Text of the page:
It manifested itself in myriad different ways, from the criticisms made by a newly energised Michael Gove, through the readiness of ministers such as Penny Mordaunt to stand up for inflation-proof benefits, to the gallows humour in fringe meetings. When the Ipsos pollster Gideon Skinner told one fringe gathering that current polls would show a general election loss of 181 Tory MPs, the man sitting next to me whispered: “Actually, that feels quite reassuring right now.”
Birmingham settled nothing. The conference was the Tory party’s “What on earth have we done?” moment. As a result, Truss found herself fighting for her political life. There genuinely was talk about whether to act quickly and find a new leader (or bring back Johnson). Truss’s speech will get her through the coming weekend. But it was a dishonest speech, more important for its omissions and its concealments than for anything that spoke, let alone with empathy, to a party that is beginning to feel its luck has run out.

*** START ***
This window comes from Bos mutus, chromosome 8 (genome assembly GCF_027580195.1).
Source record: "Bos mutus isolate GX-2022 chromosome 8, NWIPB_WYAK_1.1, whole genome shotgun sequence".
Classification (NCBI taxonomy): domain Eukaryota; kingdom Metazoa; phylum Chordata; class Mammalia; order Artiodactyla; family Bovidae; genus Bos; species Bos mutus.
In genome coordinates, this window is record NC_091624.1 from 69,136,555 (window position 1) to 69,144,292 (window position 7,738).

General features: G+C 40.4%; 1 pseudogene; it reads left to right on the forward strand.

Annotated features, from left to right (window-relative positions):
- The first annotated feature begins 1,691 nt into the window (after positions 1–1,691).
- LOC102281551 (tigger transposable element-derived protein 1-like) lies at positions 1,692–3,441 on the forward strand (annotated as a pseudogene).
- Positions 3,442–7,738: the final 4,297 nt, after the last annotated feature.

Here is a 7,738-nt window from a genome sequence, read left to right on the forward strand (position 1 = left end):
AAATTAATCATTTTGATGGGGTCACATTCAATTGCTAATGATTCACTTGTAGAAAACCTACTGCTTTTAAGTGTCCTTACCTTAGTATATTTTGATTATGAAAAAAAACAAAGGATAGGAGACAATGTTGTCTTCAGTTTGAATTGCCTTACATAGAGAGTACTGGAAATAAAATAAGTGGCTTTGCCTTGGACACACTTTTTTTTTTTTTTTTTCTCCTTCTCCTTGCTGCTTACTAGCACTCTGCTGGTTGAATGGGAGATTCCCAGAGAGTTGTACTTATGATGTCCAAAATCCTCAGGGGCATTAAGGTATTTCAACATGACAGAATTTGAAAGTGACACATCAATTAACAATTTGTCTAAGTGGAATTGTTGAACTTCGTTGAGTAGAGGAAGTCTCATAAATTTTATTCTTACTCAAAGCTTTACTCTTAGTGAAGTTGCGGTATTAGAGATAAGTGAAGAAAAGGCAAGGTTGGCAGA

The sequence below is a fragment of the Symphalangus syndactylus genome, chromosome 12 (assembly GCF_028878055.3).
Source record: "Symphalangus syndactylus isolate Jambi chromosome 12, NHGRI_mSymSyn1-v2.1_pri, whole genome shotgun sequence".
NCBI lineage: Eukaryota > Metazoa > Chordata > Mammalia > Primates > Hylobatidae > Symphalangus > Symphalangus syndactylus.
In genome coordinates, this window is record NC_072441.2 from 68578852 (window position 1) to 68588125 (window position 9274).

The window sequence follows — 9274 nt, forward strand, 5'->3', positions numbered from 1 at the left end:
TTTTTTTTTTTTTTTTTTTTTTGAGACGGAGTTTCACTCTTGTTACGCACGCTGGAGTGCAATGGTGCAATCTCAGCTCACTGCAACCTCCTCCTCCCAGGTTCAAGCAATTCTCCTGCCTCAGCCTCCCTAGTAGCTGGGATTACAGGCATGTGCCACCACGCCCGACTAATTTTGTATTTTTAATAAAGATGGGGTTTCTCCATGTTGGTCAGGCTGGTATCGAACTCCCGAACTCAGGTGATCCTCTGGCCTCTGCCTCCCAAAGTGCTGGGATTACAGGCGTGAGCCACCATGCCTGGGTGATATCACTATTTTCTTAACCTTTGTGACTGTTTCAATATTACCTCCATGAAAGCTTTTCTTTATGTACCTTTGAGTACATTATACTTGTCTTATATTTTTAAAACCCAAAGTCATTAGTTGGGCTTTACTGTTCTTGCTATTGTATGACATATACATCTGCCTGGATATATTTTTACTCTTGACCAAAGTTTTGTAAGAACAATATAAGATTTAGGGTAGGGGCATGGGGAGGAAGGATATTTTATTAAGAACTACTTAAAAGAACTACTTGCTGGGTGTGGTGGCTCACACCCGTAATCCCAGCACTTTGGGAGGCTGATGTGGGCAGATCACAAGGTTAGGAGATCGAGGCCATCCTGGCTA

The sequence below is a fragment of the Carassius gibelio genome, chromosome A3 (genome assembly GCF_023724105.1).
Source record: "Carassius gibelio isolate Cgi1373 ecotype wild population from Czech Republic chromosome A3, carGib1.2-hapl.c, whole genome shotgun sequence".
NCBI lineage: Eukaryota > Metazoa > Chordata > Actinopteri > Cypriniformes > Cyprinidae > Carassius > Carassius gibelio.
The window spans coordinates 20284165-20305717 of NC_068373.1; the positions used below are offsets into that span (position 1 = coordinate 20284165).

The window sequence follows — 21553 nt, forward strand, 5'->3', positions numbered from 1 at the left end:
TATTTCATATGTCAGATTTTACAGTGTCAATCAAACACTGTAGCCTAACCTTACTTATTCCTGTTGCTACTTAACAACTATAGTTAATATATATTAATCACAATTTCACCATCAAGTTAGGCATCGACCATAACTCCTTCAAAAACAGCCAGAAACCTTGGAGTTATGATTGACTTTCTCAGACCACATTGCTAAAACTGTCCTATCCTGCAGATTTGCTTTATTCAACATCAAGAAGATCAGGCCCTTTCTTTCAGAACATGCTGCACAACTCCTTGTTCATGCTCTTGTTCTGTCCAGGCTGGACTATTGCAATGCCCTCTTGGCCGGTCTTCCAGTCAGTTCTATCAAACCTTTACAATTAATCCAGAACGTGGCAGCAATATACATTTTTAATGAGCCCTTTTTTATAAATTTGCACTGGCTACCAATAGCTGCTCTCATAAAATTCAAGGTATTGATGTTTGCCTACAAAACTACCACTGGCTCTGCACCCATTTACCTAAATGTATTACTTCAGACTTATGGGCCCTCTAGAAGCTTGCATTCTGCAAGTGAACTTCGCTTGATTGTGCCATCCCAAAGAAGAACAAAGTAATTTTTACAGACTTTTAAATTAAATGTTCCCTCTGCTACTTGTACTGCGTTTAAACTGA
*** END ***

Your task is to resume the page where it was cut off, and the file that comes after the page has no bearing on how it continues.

The U-turns this week have in fact disabled the prime minister’s attempt to drive her agenda forward. They will hardly be the last. The return to Westminster will move the spotlight on to the parliamentary party once again. The Gove-Sunak wing of the party now possesses an effective veto over what the Truss-Kwarteng wing gets to do. This will shape the dark machinations (which have already begun) of the coming days and weeks.
The truth is that the post-Brexit electoral coalition assembled by Johnson in 2019 was always so volatile and idiosyncratic that anyone else would have struggled to be the continuity leader once he stepped down. Yet Truss is proving something else besides. The fracturing and narrowing of the Tory party over the past decade is now so great that it has resulted in the party being simultaneously ungovernable and unable to govern. It is possible that Truss herself may soon be toppled. Yet no one else would do much better. It is time for the Conservatives to go into opposition. Only then can they try to decide what governing as a Conservative now means.